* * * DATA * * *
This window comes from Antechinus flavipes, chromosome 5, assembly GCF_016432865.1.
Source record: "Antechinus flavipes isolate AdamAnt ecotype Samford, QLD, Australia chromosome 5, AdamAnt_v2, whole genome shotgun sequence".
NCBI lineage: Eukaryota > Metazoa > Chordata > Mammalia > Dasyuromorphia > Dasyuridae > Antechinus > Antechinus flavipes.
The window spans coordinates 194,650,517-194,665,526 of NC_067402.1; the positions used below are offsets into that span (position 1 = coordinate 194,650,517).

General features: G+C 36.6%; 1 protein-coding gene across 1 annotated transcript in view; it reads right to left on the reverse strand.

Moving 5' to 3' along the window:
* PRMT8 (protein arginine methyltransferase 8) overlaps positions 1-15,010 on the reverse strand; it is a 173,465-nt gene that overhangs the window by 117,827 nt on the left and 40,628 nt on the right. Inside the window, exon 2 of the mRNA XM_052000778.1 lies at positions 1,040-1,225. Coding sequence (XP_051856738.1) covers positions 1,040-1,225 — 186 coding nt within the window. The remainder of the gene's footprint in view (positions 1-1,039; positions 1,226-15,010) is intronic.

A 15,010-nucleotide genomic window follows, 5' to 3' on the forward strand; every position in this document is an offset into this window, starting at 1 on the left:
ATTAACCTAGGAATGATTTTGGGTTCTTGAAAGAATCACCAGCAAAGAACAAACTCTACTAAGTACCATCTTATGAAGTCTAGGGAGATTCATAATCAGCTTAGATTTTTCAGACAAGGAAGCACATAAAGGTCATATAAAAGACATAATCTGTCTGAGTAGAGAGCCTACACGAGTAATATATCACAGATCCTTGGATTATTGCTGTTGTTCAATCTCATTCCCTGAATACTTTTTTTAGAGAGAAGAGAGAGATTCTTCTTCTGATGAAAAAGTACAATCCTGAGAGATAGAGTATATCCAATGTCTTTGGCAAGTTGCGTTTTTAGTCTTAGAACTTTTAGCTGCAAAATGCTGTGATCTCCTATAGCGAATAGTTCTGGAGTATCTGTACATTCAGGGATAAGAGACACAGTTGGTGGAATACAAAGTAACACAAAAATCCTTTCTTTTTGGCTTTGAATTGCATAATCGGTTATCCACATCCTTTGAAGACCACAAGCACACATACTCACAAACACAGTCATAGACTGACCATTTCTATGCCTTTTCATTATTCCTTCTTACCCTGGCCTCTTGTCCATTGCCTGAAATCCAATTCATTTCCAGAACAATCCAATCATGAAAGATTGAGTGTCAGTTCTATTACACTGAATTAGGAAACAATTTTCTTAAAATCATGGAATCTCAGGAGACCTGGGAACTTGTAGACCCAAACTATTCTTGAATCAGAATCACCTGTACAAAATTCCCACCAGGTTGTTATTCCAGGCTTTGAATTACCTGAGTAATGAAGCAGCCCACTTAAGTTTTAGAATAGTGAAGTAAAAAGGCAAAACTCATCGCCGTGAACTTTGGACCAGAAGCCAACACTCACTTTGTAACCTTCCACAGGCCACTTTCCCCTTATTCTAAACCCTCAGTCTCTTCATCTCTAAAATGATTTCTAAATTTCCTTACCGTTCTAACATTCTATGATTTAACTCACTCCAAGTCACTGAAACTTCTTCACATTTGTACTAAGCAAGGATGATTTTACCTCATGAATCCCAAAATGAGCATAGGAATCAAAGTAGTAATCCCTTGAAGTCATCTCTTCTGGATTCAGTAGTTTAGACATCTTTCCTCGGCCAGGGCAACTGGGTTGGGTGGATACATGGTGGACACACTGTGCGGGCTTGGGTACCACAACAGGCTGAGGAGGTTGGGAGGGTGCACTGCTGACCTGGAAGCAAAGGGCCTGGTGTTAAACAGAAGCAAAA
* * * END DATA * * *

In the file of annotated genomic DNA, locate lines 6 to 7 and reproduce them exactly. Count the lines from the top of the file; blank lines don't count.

Moving 5' to 3' along the window:
* PRMT8 (protein arginine methyltransferase 8) overlaps positions 1-15,010 on the reverse strand; it is a 173,465-nt gene that overhangs the window by 117,827 nt on the left and 40,628 nt on the right. Inside the window, exon 2 of the mRNA XM_052000778.1 lies at positions 1,040-1,225. Coding sequence (XP_051856738.1) covers positions 1,040-1,225 — 186 coding nt within the window. The remainder of the gene's footprint in view (positions 1-1,039; positions 1,226-15,010) is intronic.